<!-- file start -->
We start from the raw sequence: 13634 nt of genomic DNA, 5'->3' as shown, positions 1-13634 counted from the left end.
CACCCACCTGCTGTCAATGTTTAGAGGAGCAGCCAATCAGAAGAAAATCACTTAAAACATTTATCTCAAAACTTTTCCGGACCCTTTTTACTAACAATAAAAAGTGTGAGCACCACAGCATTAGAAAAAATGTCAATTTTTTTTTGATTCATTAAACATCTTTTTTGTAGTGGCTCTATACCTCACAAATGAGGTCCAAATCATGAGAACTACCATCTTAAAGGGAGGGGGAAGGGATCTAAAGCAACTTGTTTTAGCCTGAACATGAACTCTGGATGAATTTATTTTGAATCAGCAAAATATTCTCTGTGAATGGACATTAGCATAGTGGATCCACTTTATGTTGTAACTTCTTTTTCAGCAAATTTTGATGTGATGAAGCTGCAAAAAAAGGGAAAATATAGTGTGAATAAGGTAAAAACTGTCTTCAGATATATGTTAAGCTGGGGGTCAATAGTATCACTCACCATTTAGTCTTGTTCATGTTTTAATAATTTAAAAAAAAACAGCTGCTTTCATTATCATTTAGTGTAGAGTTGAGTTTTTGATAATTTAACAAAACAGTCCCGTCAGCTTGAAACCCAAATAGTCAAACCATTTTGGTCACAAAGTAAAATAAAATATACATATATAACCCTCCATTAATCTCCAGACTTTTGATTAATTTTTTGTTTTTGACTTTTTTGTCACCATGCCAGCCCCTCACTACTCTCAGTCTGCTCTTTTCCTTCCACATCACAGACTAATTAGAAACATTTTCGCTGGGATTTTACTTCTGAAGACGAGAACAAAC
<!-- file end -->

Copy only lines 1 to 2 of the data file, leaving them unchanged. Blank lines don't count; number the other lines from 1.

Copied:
We start from the raw sequence: 13634 nt of genomic DNA, 5'->3' as shown, positions 1-13634 counted from the left end.
CACCCACCTGCTGTCAATGTTTAGAGGAGCAGCCAATCAGAAGAAAATCACTTAAAACATTTATCTCAAAACTTTTCCGGACCCTTTTTACTAACAATAAAAAGTGTGAGCACCACAGCATTAGAAAAAATGTCAATTTTTTTTTGATTCATTAAACATCTTTTTTGTAGTGGCTCTATACCTCACAAATGAGGTCCAAATCATGAGAACTACCATCTTAAAGGGAGGGGGAAGGGATCTAAAGCAACTTGTTTTAGCCTGAACATGAACTCTGGATGAATTTATTTTGAATCAGCAAAATATTCTCTGTGAATGGACATTAGCATAGTGGATCCACTTTATGTTGTAACTTCTTTTTCAGCAAATTTTGATGTGATGAAGCTGCAAAAAAAGGGAAAATATAGTGTGAATAAGGTAAAAACTGTCTTCAGATATATGTTAAGCTGGGGGTCAATAGTATCACTCACCATTTAGTCTTGTTCATGTTTTAATAATTTAAAAAAAAACAGCTGCTTTCATTATCATTTAGTGTAGAGTTGAGTTTTTGATAATTTAACAAAACAGTCCCGTCAGCTTGAAACCCAAATAGTCAAACCATTTTGGTCACAAAGTAAAATAAAATATACATATATAACCCTCCATTAATCTCCAGACTTTTGATTAATTTTTTGTTTTTGACTTTTTTGTCACCATGCCAGCCCCTCACTACTCTCAGTCTGCTCTTTTCCTTCCACATCACAGACTAATTAGAAACATTTTCGCTGGGATTTTACTTCTGAAGACGAGAACAAAC